I didn’t think they would work well in standup. They were too long and some of the subject matter was really serious — like how I had a tumor when I was 19 and how I had a really serious sleepwalking incident that hospitalized me. But as it turned out, the response was better than anything I’d ever done. I thought I was onto something here.
I think telling stories on stage is what I do best. I never knew that before. So I decided that in addition to doing that, I would start telling my favorite stories from “My Secret Public Journal.” I basically had three hours I’ve done on “Bob and Tom” over the years. I went through all those pieces to figure out which ones could be used in a standup setting. I narrowed it down to an hour and 45 minutes, saw which got the best response and then narrowed it down to an hour.
NUVO: When you’re structuring a story to tell on stage, do you talk it out first? Write it down?
Mike Birbiglia: A lot of times, I’ll experiment with the order. I’ll try it out a certain way and see what flows. It’s a lot like music — you have to play it to see what it sounds like. You navigate it as you go and figure out the way it sounds best.
I really try to have the show build so the audience stays with it the whole time and it’s not a letdown at the end. The final track on “My Secret Public Journal Live” CD is a song I wrote called “Put It on Paper,” which is a call to action to the audience to write down their most painful experiences, because tomorrow they won’t seem that bad. It sums up all the stories in the show.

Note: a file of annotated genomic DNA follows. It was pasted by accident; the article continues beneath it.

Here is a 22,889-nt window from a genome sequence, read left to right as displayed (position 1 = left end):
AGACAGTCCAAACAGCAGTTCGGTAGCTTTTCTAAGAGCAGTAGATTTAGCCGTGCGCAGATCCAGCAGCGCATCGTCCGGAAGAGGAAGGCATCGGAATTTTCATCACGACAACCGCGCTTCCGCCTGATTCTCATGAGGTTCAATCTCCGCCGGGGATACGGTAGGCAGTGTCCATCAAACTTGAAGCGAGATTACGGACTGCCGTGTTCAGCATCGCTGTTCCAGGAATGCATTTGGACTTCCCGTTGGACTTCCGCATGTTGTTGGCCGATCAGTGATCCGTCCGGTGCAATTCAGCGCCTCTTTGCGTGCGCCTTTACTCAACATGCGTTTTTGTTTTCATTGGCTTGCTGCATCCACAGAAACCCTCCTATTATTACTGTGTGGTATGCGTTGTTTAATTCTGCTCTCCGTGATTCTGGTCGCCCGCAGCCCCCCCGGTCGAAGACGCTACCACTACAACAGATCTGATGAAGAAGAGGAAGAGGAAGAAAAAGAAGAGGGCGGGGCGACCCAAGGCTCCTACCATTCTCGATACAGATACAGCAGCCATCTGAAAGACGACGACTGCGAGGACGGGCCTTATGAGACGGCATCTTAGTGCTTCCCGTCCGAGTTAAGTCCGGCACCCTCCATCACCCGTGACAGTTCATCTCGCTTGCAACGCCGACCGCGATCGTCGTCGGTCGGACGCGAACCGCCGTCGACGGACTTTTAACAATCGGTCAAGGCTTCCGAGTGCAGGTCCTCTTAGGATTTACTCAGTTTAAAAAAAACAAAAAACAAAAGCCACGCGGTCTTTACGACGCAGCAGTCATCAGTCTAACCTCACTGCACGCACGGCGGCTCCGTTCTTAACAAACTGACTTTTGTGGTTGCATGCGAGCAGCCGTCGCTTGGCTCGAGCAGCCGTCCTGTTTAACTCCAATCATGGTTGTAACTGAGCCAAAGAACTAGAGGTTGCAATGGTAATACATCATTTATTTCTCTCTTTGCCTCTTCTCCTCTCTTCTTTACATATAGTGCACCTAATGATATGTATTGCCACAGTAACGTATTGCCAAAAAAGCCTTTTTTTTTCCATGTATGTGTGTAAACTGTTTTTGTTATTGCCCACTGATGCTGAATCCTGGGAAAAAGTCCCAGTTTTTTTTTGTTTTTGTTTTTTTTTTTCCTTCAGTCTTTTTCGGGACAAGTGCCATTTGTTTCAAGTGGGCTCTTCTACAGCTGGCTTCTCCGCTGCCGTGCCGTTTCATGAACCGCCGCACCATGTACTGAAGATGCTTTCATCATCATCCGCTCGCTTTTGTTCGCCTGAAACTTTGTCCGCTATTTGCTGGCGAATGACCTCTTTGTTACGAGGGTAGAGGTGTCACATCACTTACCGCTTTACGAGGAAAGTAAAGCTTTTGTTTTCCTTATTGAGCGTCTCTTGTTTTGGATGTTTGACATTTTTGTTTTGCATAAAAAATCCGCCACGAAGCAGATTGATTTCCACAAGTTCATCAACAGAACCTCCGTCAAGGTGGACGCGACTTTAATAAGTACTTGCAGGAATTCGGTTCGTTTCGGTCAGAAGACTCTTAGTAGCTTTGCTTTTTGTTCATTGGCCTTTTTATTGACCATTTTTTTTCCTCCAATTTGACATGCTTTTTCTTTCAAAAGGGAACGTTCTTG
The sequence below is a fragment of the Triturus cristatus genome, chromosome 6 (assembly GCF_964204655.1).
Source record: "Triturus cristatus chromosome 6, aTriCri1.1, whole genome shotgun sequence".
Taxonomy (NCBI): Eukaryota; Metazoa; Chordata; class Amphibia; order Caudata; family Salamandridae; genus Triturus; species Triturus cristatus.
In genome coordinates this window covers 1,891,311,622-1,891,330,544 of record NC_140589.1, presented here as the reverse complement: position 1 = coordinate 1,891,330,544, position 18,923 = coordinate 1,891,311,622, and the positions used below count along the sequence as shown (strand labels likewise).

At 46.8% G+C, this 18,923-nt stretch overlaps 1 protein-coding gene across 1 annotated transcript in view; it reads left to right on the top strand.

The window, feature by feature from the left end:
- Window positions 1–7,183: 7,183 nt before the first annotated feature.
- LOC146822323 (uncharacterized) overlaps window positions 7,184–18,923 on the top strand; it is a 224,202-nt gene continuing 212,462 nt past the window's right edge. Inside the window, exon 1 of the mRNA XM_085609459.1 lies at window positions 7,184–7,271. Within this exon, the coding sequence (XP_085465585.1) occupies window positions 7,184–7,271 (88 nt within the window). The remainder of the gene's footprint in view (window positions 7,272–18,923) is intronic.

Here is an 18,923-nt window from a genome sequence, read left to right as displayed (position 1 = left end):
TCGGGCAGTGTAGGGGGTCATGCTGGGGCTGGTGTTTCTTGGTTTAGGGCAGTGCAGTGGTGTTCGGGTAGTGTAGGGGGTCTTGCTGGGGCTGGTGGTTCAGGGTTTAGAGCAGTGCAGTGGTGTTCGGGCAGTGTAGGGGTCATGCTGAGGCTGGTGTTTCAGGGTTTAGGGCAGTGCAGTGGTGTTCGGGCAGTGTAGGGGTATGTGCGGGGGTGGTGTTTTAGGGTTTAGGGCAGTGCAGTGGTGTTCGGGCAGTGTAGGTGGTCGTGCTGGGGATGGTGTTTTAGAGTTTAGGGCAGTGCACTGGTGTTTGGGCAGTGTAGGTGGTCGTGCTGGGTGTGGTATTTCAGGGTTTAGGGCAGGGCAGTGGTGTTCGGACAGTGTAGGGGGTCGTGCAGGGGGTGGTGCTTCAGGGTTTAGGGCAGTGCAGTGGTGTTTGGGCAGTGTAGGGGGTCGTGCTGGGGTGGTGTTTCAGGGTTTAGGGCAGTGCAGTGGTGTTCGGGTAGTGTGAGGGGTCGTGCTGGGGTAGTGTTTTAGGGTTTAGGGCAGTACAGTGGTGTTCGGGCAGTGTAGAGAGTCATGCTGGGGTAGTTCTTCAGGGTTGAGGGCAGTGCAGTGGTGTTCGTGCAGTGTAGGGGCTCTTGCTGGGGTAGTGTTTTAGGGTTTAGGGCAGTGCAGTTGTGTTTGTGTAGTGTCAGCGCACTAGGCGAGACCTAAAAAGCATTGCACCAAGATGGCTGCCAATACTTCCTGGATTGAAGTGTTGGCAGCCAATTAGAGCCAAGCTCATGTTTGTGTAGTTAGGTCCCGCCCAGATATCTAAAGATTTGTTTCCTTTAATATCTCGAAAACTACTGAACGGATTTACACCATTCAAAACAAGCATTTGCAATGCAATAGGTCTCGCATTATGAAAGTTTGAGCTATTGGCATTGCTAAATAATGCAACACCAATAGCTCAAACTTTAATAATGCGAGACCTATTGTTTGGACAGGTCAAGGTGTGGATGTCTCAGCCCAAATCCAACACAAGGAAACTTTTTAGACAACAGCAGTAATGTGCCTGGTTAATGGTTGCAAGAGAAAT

The common thread of the stories is that at the time, they were all really painful things. They were things where I was embarrassed — in some cases, for years — to tell. But eventually when I was able to tell them on stage was when I felt OK about them. When you put all your cards on the table, people can judge you, but there’s other people laughing. So it counterbalances that.
NUVO: Tell me a “Secret Public Journal” story.
Mike Birbiglia: I always followed in my brother Joe’s footsteps. He wore overalls, I wore overalls. He lit off fireworks in the attic, I was hit by the fireworks.
When I was 14, he got me my first job, in a restaurant he had worked at. It was tough. I was this little kid and I was working for these tough Boston cooks. One day, one of the guys looks at me and says, “How’d you get this job, anyway?” I go, “My brother Joe worked here last summer.” His eyes lit up and he said, “Your brother is Joey Bag O’Donuts? We love Joey Bag O’Donuts.” I’m like, “Yeah.”
So I go home and I said to Joe, “Was your nickname at the restaurant Joey Bag O’Donuts?” He goes, “No, that was this other guy. That guy was awesome.”
For the rest of the summer, I had to live the lie that my brother was Joey Bag O’Donuts. Every day I’d go in and they’d go, “How’s Joe Bags?” I’d go, “He’s great.” They’d be like, “Seriously, how much can Joe Bags drink?” I was like, “Sooo much!”
I had this fear in the pit of my stomach that one day, the real Joe Bags would walk in the door. They’d be like, “We’ve been hangin’ out with your brother,” and he’d be like, “That fag’s not my brother.” And then they’d all beat the crap out of me.